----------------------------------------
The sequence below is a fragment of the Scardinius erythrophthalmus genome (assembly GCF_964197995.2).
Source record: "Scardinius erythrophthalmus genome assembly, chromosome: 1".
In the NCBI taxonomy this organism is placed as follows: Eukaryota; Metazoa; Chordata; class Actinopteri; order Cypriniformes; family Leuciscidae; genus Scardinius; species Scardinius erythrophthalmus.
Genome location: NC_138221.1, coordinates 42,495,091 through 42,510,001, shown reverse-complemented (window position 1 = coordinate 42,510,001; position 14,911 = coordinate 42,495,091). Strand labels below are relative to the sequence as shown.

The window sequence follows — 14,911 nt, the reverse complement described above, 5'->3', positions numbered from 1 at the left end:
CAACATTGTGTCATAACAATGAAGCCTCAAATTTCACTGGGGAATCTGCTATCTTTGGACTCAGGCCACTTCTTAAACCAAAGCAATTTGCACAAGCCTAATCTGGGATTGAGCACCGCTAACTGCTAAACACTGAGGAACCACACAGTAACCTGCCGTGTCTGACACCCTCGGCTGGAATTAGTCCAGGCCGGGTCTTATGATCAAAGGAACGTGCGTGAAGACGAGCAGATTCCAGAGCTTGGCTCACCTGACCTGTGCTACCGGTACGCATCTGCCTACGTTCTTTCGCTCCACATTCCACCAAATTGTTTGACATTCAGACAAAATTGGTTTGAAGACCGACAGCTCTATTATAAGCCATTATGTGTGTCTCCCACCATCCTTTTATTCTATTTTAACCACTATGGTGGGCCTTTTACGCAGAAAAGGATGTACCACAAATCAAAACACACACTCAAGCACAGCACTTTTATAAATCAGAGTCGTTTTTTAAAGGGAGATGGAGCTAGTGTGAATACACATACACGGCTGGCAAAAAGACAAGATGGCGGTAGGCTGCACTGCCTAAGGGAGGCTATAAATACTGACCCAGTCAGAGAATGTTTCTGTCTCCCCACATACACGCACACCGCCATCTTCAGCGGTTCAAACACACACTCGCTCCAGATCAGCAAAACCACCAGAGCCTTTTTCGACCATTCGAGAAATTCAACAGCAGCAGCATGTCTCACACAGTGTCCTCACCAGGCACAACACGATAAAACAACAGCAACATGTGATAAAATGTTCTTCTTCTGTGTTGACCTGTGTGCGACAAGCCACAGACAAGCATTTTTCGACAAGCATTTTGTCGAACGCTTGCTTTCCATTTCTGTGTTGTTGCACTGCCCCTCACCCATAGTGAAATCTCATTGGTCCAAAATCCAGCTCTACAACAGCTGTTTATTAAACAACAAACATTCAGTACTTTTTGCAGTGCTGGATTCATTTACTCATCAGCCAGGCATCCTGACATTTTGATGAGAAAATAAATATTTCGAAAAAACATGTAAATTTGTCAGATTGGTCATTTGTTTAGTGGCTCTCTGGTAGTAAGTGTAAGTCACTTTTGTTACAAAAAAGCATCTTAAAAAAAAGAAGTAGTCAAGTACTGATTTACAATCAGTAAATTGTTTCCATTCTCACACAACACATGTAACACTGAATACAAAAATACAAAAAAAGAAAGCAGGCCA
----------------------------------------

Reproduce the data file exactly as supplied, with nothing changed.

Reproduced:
The sequence below is a fragment of the Scardinius erythrophthalmus genome (assembly GCF_964197995.2).
Source record: "Scardinius erythrophthalmus genome assembly, chromosome: 1".
In the NCBI taxonomy this organism is placed as follows: Eukaryota; Metazoa; Chordata; class Actinopteri; order Cypriniformes; family Leuciscidae; genus Scardinius; species Scardinius erythrophthalmus.
Genome location: NC_138221.1, coordinates 42,495,091 through 42,510,001, shown reverse-complemented (window position 1 = coordinate 42,510,001; position 14,911 = coordinate 42,495,091). Strand labels below are relative to the sequence as shown.

The window sequence follows — 14,911 nt, the reverse complement described above, 5'->3', positions numbered from 1 at the left end:
CAACATTGTGTCATAACAATGAAGCCTCAAATTTCACTGGGGAATCTGCTATCTTTGGACTCAGGCCACTTCTTAAACCAAAGCAATTTGCACAAGCCTAATCTGGGATTGAGCACCGCTAACTGCTAAACACTGAGGAACCACACAGTAACCTGCCGTGTCTGACACCCTCGGCTGGAATTAGTCCAGGCCGGGTCTTATGATCAAAGGAACGTGCGTGAAGACGAGCAGATTCCAGAGCTTGGCTCACCTGACCTGTGCTACCGGTACGCATCTGCCTACGTTCTTTCGCTCCACATTCCACCAAATTGTTTGACATTCAGACAAAATTGGTTTGAAGACCGACAGCTCTATTATAAGCCATTATGTGTGTCTCCCACCATCCTTTTATTCTATTTTAACCACTATGGTGGGCCTTTTACGCAGAAAAGGATGTACCACAAATCAAAACACACACTCAAGCACAGCACTTTTATAAATCAGAGTCGTTTTTTAAAGGGAGATGGAGCTAGTGTGAATACACATACACGGCTGGCAAAAAGACAAGATGGCGGTAGGCTGCACTGCCTAAGGGAGGCTATAAATACTGACCCAGTCAGAGAATGTTTCTGTCTCCCCACATACACGCACACCGCCATCTTCAGCGGTTCAAACACACACTCGCTCCAGATCAGCAAAACCACCAGAGCCTTTTTCGACCATTCGAGAAATTCAACAGCAGCAGCATGTCTCACACAGTGTCCTCACCAGGCACAACACGATAAAACAACAGCAACATGTGATAAAATGTTCTTCTTCTGTGTTGACCTGTGTGCGACAAGCCACAGACAAGCATTTTTCGACAAGCATTTTGTCGAACGCTTGCTTTCCATTTCTGTGTTGTTGCACTGCCCCTCACCCATAGTGAAATCTCATTGGTCCAAAATCCAGCTCTACAACAGCTGTTTATTAAACAACAAACATTCAGTACTTTTTGCAGTGCTGGATTCATTTACTCATCAGCCAGGCATCCTGACATTTTGATGAGAAAATAAATATTTCGAAAAAACATGTAAATTTGTCAGATTGGTCATTTGTTTAGTGGCTCTCTGGTAGTAAGTGTAAGTCACTTTTGTTACAAAAAAGCATCTTAAAAAAAAGAAGTAGTCAAGTACTGATTTACAATCAGTAAATTGTTTCCATTCTCACACAACACATGTAACACTGAATACAAAAATACAAAAAAAGAAAGCAGGCCA